By on February 24, 2020

Don’t let the title fool you — what we’ve got here is not a Mitsubishi at all, but rather a Hyundai. The late Eighties were confusing times at Mitsubishi, and deals with other OEMs were made left and right.

Today’s Precis is an Excel by any other name.

Hyundai followed up the successful rear-drive Pony with the more economical and contemporary Excel. What the up-and-coming Korean company really needed was a budget-priced hatchback it could sell to all of North America. If you recall, the rather agricultural Pony was unable to pass U.S. emissions standards, so it was confined to the smoggy and carefree industrial nation north of the border. The success of the Excel was incredibly important for Hyundai.

For the boxy styling, Hyundai turned to friend Giorgietto Giugiaro at Italdesign. Designer of the Pony, Giugiaro turned in similar homework for the Excel. Shapes included the short three-door hatchback seen here, as well as a four-door sedan and five-door hatch.

All models were front-drive, as dictated by economy car trends — a first for Hyundai. The company knew their potential American customer and offered manual and automatic transmissions from the get-go. All first-generation models sourced power from a 68-horsepower 1.5-liter engine.

Introducing the Hyundai marque to the United States in 1985, the first-ever Hyundai Excel sold on value. Priced at $4,995, it smashed import sale records immediately. Voted a Best Product by Fortune, Hyundai sold 168,882 Excels in America in its first year.

Mitsubishi wanted a piece of the pie.

Striking a deal with Hyundai, the Excel first appeared as the badge-engineered Precis at Mitsubishi dealers in 1987. Available only in hatchback format with three or five doors, the Precis was also Mitsubishi’s value-priced car. It was their Ace of Base, and undersold even the cheapest Mirage model.

The Excel was updated for 1990 with decently refreshed visuals and more modern technology underneath. The Precis made the switch, too, but became strictly a three-door affair. It continued drawing budget customers to Mitsubishi dealerships through 1994. The Excel lived longer than planned, but was eventually replaced by the Accent.

Today’s ’89 Precis is the upmarket RS, which surely means Rally Sport. With a five-speed manual, no rev counter, and 83,000 miles, it asks $2,250 in Illinois.

[Images: seller]

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34 Comments on “Rare Rides: The 1989 Mitsubishi Precis – Discount Badge Games...”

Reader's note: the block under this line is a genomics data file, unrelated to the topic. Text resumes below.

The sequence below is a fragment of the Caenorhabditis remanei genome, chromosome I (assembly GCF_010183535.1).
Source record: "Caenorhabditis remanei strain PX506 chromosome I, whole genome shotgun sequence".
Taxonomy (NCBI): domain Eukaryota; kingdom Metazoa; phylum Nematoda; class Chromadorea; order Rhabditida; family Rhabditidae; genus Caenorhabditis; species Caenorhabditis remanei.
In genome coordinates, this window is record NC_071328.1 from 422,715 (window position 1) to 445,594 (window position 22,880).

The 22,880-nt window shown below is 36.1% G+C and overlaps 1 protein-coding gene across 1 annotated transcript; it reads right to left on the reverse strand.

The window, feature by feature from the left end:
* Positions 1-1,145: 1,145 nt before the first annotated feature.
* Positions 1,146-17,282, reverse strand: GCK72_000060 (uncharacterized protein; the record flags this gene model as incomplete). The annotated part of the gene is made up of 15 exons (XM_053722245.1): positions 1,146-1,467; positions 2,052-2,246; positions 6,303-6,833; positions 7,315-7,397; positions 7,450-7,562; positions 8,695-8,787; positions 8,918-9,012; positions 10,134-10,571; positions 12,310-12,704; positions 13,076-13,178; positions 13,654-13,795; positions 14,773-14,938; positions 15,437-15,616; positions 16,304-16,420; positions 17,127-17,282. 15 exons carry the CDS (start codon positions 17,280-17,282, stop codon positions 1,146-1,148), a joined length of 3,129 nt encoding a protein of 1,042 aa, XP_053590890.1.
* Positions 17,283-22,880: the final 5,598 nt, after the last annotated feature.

• avatar

    one of those doofily named vehicles, kind of like the Daihatsu Charade. they basically called it the “Mitsubishi Summary.”

  • avatar

    A Mitsubishi that is a badge-engineered Hyundai with an engine that was derived from an old Mitsubishi design.

    Imagine today’s Supra, but if BMW had licensed the JZ 20 years ago and developed all its subsequent engines from that blueprint.

  • avatar

    A workmate bought one of these, it was O.K. basic transportation .

    I remember he smoked and the interior plastic all crumbled in about three years….


    • 0 avatar
      R Henry


      I know what you mean.

      When my FIL passed away in 2007, I needed to make his old ’88 Excel go away. While it still ran ok-ish, it was shocking to see how the interior plastic parts had shriveled up and flaked into a heap of dust…ground into the deeply faded carpet. The CA sunshine is tough on cheap interiors!

      • 0 avatar

        I had a rare encounter with a low mileage 1st gen Daewoo Nubira last year at a shop on Staten Island. The way the initially-fairly-presentable interior was decomposing was fascinating to me. The Koreans were obviously still in the learning stages at this point. Chrome flaking off of plastic door handles exposing ivory colored plastic underneath, exterior trim fading at radically different rates. Fascinating stuff to someone like an automotive durability/materials engineer I bet.

      • 0 avatar

        “FIL”? Father-in-law to difficult to type? My GGM and COR were confused.
        “ok-ish”…that must mean not quite as ok as ok.

        • 0 avatar
          R Henry

          Prozac is on aisle 3. Good luck!

        • 0 avatar
          R Henry

          Is Theodore too difficult to type?

          • 0 avatar

            Thanx all ! .

            I’d ass-U-me’d the crumbling plastic was due to his heavy smoking in it .

            His ran fine and got great gas mileage, it failed smog and I went over, replaced the plugs and failing plug wires air filter etc. , it failed again so I removed the EGR valve and cleaned it of a lot of gooey black stuff then plumbed the EGR passages with an un bent coat hanger, he said it ran the same all the way home on the freeway, he considered junking it but gave it one last smog test and Lo ! it passed easily…

            Neat to know one could stuff in a turbocharged engine =8-) .


      • 0 avatar

        They didn’t hold up any better in Maine. The courier company that I worked for in college in the late 80s early 90s had ONE Excel, that the new local Hyundai dealer actually gave them, for free, to try to get the business. They bought Ford Escorts… It was AWFUL. Same crumbling interior. To the point it was pretty much just used as a spare car. I don’t think it made 120K before it got swept out to the curb. Same color scheme as this one.

  • avatar

    At least you guys in the USA got the Excel as the first Hyundai. Here in Canada we suffered through the very inexpensive RWD Pony and then the Stellar before the revolutionary FWD Excel was unleashed on the North American public.

    The Hyundai Scoupe of ’93 or so was a tough little devil, though. One of my senior engineers bought his new on his Mastercard to maximize his return on company mileage allowances. Worked out well, as it didn’t turn to rust-dust in five years like his ’84 Accord. Nor did it die mechanically. Hyundai learned car engineering fairly quickly, but Kia was still turning out the execrable Rio in 2000.

  • avatar

    I had graduated from college in 1986 and was offered a chance by my parents to live at home until September of that year to do whatever job I wanted; regardless of my choice, I had to leave in September.